Austin, TX – February 22 – During the 2011 Texas Legislative Session, Senator Rodney Ellis (D-Houston) announced on the Senate floor that, according to the administrators of colleges in his district, then-pending legislation to legalize the licensed concealed carry of handguns on Texas college campuses would cost those institutions millions of dollars in increased insurance premiums. That claim was quickly refuted (http://is.gd/t3CvDt) but not before the fabricated specter of an “unfunded mandate” succeeded in derailing the bill in question. In light of this history, it’s no surprise that college administrators, again aided by Senator Ellis, are once again warning of expenses that exist only in their imaginations.

According to an article (http://is.gd/YWO9wX) published in the Sunday, February 22, edition of the Houston Chronicle, Texas’s public colleges believe that Senate Bill 11—the “campus carry” bill—would cost them an aggregate of $47 million over six years. Not surprisingly, most of that purported cost would be borne by campuses in Senator Ellis’s own district. Reportedly, $22 million (approximately 47%) would be needed by the on-campus police department at the University of Texas MD Anderson Cancer Center, for “the installation of gun safes and lockers, additional administrative personnel and to fund ‘de-escalation’ and ‘judgment’ training for staff and on-campus security.” That’s $6.5 million per year, over the initial six years, for an institution (http://is.gd/hFPTly) that serves fewer than 6,500 trainees (mostly graduate students and post-doctoral residents and researchers), that offers no on-campus housing, and that would (under SB 11) retain the right to prohibit guns in any facility functioning as part of a licensed hospital.

The University of Houston System, which also operates primarily in Senator Ellis’s district, claims it would spend $3 million in the first year and $1.2 million each year thereafter, to “create, maintain, and staff secured weapons storage facilities in nine dormitories.” A cursory review of publicly available statistics from the University of Houston System suggests that the entire UH System houses fewer than 4,800 students in dorms, meaning that—based on the rate (http://is.gd/oAAcj9) of concealed handgun licensure among persons of typical undergraduate age (18-23)—the university system would be spending that money to secure fewer than two-dozen handguns per year (the actual number would likely be much lower due to the fact that the vast majority of dorm residents are freshmen and sophomores, most of whom are too young to obtain a concealed handgun license). Madison Welch, Southwest regional director for Students for Concealed Carry, commented, “If the University of Houston System can’t figure out a way to secure handguns for less than $50,000 per handgun per year, they have much bigger problems than campus carry.”

Nothing in Senate Bill 11 (http://is.gd/1DnM1m) would require universities to create or staff “secured weapons storage facilities.” The bill simply states that institutions of higher education would be allowed to “establish rules, regulations, or other provisions concerning the storage of handguns in dormitories or other residential facilities that are owned or leased and operated by the institution and located on the campus of the institution.” Based on the wording of that provision, universities could presumably require the handful of dorm residents who possess a valid concealed handgun license (CHL) to check their firearms at the campus police station before turning in for the night. Or UH could do what the University of Colorado System does (http://is.gd/9rWw1b) and offer only one gun-friendly residence hall per campus (the UH System appears to have only two campuses with dormitories). Alternatively, UH could simply continue its current policy (per state law) of allowing CHL holders living in on-campus housing to store their guns in their cars. As for the need to provide additional training for staff and on-campus security, Madison Welch noted:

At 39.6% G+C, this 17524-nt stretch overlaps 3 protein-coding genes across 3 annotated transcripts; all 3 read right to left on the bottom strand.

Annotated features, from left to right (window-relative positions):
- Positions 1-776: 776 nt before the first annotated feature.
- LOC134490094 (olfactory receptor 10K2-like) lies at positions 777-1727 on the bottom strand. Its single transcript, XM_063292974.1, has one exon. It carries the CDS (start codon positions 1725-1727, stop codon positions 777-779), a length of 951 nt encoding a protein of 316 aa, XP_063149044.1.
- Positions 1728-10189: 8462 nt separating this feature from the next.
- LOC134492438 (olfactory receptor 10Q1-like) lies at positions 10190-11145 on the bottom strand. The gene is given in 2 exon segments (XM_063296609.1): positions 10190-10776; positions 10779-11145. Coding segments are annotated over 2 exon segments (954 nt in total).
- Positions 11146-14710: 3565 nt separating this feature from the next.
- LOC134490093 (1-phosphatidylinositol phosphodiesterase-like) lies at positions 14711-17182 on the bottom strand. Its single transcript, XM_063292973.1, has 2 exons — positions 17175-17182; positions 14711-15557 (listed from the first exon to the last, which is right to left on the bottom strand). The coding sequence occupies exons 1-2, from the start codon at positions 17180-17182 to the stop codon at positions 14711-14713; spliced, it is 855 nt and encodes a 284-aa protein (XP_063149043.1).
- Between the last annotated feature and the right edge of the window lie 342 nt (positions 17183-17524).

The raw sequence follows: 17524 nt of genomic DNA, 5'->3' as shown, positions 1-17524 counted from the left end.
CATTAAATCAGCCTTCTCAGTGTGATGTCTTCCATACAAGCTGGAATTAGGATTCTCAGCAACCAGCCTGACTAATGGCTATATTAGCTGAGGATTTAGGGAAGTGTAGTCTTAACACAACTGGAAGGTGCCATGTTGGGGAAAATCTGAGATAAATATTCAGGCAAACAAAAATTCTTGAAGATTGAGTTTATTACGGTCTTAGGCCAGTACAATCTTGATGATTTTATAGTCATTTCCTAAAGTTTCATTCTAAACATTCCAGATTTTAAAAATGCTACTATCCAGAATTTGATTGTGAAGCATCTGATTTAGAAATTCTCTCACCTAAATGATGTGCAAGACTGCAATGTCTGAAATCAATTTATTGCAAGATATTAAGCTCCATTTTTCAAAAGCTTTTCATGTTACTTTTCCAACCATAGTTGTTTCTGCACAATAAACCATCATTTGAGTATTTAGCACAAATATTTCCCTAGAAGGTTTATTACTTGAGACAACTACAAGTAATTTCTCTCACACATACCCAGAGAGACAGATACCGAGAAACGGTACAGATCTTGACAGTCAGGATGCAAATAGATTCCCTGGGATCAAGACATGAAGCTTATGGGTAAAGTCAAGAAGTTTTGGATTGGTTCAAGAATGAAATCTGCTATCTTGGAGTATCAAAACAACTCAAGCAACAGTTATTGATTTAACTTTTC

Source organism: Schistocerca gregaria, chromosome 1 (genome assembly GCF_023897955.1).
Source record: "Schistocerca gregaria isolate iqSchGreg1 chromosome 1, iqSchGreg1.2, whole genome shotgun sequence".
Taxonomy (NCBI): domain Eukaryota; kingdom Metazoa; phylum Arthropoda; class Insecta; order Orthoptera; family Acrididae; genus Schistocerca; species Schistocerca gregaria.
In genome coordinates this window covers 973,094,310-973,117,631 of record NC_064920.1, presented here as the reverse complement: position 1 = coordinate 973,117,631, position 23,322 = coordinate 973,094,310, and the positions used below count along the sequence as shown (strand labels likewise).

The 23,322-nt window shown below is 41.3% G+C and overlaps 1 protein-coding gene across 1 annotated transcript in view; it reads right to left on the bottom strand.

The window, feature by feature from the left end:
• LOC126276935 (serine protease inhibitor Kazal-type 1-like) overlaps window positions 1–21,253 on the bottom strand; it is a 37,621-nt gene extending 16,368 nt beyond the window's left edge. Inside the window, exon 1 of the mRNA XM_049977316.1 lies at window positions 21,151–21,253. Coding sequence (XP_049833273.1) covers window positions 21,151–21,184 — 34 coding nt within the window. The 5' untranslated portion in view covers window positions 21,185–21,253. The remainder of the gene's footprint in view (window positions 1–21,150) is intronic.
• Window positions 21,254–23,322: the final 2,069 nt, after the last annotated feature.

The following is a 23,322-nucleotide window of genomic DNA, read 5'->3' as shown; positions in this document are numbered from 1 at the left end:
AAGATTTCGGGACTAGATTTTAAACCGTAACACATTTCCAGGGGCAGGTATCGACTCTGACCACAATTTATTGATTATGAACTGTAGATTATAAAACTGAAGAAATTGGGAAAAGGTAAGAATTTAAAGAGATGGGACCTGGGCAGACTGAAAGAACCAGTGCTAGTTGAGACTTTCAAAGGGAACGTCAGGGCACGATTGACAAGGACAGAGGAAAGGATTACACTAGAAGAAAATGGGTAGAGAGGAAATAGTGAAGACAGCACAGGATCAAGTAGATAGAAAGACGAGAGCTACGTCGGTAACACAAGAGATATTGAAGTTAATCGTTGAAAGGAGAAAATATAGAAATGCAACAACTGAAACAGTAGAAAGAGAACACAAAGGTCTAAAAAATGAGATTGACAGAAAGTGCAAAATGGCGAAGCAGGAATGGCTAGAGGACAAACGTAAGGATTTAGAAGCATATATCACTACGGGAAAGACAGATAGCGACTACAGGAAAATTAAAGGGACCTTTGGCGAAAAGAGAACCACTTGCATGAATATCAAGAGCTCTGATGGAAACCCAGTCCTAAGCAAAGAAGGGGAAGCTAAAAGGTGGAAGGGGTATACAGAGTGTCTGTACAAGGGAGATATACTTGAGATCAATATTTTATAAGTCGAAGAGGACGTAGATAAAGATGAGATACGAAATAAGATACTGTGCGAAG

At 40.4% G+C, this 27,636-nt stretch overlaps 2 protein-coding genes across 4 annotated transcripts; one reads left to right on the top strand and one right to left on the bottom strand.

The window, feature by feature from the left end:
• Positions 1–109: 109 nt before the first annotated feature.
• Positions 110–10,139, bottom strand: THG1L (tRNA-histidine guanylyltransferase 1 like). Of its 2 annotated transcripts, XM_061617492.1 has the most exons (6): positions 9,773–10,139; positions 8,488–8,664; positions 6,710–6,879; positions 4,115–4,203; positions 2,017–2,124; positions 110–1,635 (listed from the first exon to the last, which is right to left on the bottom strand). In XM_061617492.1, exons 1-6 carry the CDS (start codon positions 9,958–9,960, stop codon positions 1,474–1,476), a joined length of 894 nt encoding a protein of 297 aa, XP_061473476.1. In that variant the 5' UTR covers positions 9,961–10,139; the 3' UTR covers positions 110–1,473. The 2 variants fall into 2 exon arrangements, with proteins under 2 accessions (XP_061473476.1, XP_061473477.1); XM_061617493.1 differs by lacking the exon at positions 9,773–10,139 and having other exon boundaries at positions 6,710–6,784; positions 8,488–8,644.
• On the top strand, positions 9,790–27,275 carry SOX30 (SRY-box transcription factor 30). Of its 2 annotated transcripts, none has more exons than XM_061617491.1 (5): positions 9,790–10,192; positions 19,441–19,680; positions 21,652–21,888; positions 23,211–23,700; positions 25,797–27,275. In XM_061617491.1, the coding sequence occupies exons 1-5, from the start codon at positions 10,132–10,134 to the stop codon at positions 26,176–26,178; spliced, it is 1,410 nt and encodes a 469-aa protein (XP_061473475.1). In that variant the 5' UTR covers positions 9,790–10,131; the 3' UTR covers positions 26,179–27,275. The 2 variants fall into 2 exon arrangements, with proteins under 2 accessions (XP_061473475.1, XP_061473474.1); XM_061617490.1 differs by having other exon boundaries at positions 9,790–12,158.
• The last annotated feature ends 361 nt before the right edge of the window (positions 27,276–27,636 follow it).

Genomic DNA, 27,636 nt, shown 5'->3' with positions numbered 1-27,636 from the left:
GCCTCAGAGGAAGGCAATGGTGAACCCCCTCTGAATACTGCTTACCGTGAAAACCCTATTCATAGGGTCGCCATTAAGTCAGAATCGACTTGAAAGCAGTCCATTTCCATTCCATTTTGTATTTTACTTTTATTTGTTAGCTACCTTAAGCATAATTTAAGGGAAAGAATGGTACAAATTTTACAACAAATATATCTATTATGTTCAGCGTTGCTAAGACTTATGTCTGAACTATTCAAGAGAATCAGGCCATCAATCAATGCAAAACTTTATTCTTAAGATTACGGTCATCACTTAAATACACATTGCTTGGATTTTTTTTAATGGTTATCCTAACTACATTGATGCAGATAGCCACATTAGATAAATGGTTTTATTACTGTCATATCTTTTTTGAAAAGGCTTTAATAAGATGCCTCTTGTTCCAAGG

For more than nineteen years, it has been legal for a CHL holder to park her car in a campus parking garage, take a leisurely stroll through campus, and stop to read a book under one of the trees in the middle of the campus quad, all while carrying a concealed handgun. Yet we’re expected to believe that letting that same license holder carry her concealed handgun into a campus building would necessitate millions of dollars in additional training for the same security officers who didn’t need any additional training to protect the parking garage, the sidewalk, or the quad. Either universities are fishing for funding for security improvements they should have implemented decades ago, or they and their friend Senator Ellis are once again relying on fuzzy math and fuzzy ethics to derail good legislation.



Madison D. Welch, Southwest Regional Director, Students for Concealed Carry (SCC)



ABOUT STUDENTS FOR CONCEALED CARRY — Students for Concealed Carry (SCC) is a national, non-partisan, grassroots organization comprising college students, faculty, staff, and concerned citizens who believe that holders of state-issued concealed handgun licenses should be allowed the same measure of personal protection on college campuses that current laws afford them virtually everywhere else. SCC is not affiliated with the NRA or any other organization. For more information on SCC, visit ConcealedCampus.org or Facebook.com/ConcealedCampus.


RELATED: http://tinyurl.com/scc-oped-aas / http://tinyurl.com/scc-oped-dmn / http://tinyurl.com/txscc-why-campus-carry



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